Lee, S., Su, H. 2009. Applications of positive reinforcement training in captive orangutans (Pongo pygmaeus) and Taiwanese macaques (Macaca cyclopsis). American Journal of Primatology 71(S1), 34. (32nd Meeting of the American Society of Primatologists Scientific Program, Abstract #16)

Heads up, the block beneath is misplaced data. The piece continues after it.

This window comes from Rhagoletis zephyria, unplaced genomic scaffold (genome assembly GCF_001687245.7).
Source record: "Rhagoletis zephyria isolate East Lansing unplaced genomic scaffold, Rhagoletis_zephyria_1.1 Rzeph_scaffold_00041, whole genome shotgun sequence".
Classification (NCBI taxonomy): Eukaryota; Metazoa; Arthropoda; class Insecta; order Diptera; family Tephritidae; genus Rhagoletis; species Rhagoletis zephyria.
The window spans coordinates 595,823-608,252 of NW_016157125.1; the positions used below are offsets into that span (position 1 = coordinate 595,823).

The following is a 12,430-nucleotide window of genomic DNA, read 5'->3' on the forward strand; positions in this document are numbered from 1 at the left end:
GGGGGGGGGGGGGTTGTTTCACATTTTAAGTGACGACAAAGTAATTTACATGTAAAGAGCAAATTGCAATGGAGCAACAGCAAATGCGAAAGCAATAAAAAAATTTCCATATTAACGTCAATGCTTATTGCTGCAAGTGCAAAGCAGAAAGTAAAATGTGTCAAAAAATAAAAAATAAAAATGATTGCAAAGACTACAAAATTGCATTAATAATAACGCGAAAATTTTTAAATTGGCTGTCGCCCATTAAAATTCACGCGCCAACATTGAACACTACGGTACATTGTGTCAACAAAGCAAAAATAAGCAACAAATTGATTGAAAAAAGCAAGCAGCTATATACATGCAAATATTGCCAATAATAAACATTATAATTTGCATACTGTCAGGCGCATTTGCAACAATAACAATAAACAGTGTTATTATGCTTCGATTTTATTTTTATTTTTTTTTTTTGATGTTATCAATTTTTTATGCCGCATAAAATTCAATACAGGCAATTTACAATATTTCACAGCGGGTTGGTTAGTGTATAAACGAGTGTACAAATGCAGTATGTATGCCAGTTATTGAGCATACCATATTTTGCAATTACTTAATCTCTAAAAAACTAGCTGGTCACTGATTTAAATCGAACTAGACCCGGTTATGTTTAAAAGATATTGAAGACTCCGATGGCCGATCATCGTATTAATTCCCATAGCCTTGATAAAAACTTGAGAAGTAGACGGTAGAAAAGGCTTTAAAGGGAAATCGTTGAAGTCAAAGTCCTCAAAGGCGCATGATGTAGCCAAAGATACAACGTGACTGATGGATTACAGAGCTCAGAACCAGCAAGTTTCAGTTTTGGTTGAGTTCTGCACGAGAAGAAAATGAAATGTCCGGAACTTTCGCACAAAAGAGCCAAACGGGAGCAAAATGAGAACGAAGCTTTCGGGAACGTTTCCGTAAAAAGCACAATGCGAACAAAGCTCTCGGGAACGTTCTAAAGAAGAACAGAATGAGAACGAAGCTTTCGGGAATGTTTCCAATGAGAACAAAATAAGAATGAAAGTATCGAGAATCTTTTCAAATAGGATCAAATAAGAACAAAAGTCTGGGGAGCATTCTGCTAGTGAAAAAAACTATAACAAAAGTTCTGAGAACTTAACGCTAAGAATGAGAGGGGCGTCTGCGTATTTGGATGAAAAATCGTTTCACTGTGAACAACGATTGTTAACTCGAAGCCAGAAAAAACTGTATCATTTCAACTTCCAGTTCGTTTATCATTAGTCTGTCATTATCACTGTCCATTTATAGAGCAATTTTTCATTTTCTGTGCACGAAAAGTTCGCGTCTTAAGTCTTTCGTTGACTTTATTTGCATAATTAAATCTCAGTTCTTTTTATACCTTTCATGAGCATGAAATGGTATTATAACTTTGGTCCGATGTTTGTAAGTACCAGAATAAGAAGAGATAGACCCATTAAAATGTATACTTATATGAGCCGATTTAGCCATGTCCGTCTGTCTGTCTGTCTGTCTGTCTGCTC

PRT is a good way of shaping the behavior of captive animals and doing so can make the animals less stressed to promote their well being. PRT is commonly used by captive animal organizations in many countries, but not in Taiwan. In this study we used PRT to train orangutans [n = 5] and Taiwanese macaques [n = 5] in captivity to take shots, to evaluate the effectiveness of PRT in shaping their behavior. Training took place in their original enclosure without putting any restrictions on them before the training. All animals were successfully trained to display behaviors that they were rewarded for doing. These two species accepted injection on different part of the limb. There was no significant difference in time required to train these two primate species for injection [Mann-Whitney U test, =0.05], which took about 450 minutes in total. These results show that orangutans and Taiwanese macaques can be trained by PRT. They also confirm that the PRT techniques described in this study are a feasible method for training these two primate species. The results also suggest that the cognitive ability of Taiwanese macaques is not different from that of orangutans, in terms of the learning ability shown in this study. PRT is a cost effective strategy to promote in all captive animal organizations in Taiwan.

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